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posted: Fri, Feb 9th, 2018

Moments in time

Fifth-graders in Kathy Fiebel’s class recently used memorable personal events from their lives and shaped them into stories. The personal narratives spanned short periods of time and were brought to life using some of the literary devices the students had learned. These included the use of vivid action words, details, strong sensory descriptions, alliteration, onomatopoeia, and compelling opening sentences.

Characters “dashed,” “whispered,” and “demanded.” In a town there were “birds chirping and flowers blooming.” “Giant golden doors” welcomed a family to a hotel. And in this powerful lead by Madison Rauh, so many devices came together to put the reader outdoors during a storm:

“SPLASH! The rain crashed down on us as we sat on the soaked seats at the trolley stop.”

Students wrote about events such as an away soccer game in the summer heat, a zip-lining adventure, cave rafting, a winning catch, and meeting a new baby sister.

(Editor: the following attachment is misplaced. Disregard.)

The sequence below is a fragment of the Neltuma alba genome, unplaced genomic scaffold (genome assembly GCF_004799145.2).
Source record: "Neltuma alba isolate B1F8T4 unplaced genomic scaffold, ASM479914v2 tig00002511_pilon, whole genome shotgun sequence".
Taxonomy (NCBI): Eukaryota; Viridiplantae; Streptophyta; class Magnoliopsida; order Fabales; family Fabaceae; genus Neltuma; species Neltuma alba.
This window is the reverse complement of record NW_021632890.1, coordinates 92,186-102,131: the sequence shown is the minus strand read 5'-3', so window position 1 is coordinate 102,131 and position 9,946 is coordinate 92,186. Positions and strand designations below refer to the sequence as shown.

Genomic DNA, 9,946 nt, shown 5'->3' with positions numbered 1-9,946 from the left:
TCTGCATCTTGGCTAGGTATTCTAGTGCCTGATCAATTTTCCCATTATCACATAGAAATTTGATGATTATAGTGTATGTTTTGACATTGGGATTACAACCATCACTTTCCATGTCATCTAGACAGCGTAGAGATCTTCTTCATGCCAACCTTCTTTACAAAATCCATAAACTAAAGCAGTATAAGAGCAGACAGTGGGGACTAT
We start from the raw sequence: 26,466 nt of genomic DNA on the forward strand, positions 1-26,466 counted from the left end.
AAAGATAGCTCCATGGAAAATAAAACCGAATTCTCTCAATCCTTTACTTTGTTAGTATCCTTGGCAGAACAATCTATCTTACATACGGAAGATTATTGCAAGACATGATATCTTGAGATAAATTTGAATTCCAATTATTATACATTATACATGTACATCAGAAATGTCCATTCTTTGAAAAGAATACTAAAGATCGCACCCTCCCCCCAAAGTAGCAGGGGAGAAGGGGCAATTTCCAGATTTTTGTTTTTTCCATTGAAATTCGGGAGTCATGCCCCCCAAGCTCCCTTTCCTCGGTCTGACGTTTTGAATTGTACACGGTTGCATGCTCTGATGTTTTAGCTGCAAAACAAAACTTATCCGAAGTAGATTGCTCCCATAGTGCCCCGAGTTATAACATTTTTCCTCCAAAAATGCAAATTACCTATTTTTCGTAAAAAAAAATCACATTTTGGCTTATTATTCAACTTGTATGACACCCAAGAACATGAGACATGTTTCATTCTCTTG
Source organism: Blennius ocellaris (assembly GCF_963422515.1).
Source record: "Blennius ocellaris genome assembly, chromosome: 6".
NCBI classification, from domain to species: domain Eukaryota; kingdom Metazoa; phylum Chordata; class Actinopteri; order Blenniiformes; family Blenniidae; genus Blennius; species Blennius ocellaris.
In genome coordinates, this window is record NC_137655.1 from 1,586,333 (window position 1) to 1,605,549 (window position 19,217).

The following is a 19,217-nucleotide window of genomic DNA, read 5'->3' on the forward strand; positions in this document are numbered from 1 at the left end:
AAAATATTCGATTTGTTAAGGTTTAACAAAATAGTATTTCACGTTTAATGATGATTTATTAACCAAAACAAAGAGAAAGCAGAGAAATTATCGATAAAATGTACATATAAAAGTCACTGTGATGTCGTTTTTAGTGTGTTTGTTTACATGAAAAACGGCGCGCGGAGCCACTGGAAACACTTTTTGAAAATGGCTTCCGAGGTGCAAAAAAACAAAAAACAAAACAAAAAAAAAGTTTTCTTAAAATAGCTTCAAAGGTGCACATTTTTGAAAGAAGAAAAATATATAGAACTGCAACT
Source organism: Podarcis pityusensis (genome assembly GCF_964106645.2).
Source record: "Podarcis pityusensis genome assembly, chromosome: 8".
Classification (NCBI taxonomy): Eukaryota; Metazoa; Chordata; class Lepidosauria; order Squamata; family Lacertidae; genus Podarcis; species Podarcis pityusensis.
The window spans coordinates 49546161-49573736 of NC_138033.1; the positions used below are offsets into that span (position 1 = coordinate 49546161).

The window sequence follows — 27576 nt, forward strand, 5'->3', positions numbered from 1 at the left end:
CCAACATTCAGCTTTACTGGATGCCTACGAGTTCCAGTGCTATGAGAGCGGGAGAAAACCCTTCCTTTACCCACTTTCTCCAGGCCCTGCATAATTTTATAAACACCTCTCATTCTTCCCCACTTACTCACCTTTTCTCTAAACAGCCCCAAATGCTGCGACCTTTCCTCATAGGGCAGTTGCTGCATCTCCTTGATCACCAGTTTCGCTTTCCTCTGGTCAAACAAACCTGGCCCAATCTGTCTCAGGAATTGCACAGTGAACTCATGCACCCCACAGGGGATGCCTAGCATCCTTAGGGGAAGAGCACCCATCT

Before writing, students broke up their events into eight scenes which they storyboarded to form visual outlines. During this early part of the pre-writing process, the focus was on establishing the characters, action, setting, and mood of each event. When the storyboards were completed, students used them to tell their stories to a peer who provided personal feedback.

Mrs. Fiebel regularly incorporates the use of peer feedback in writing, whether it’s one on one or as a class. Writing, afterall, is done for the reader so it helps to get a reader’s feedback on a piece’s strengths and weakness.

As the young authors were writing, she also circulated throughout the classroom to look for strong examples of the literary elements she’d gone over with them and asked students to read their work to the class.

“They might only share their first paragraph, but this could help to inspire others,” she said. “Students take pride in sharing their writing successes, and these successes are exactly what some of the struggling students need to model their own writing after.”

Mrs. Fiebel also used her own personal narrative of losing her first tooth as an example while the students were crafting their stories.

When the narratives were completed, they were printed out and displayed on the bulletin board outside the classroom.

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Chester M. Stephens Elementary School
99 Sunset Drive Budd Lake, NJ 07828
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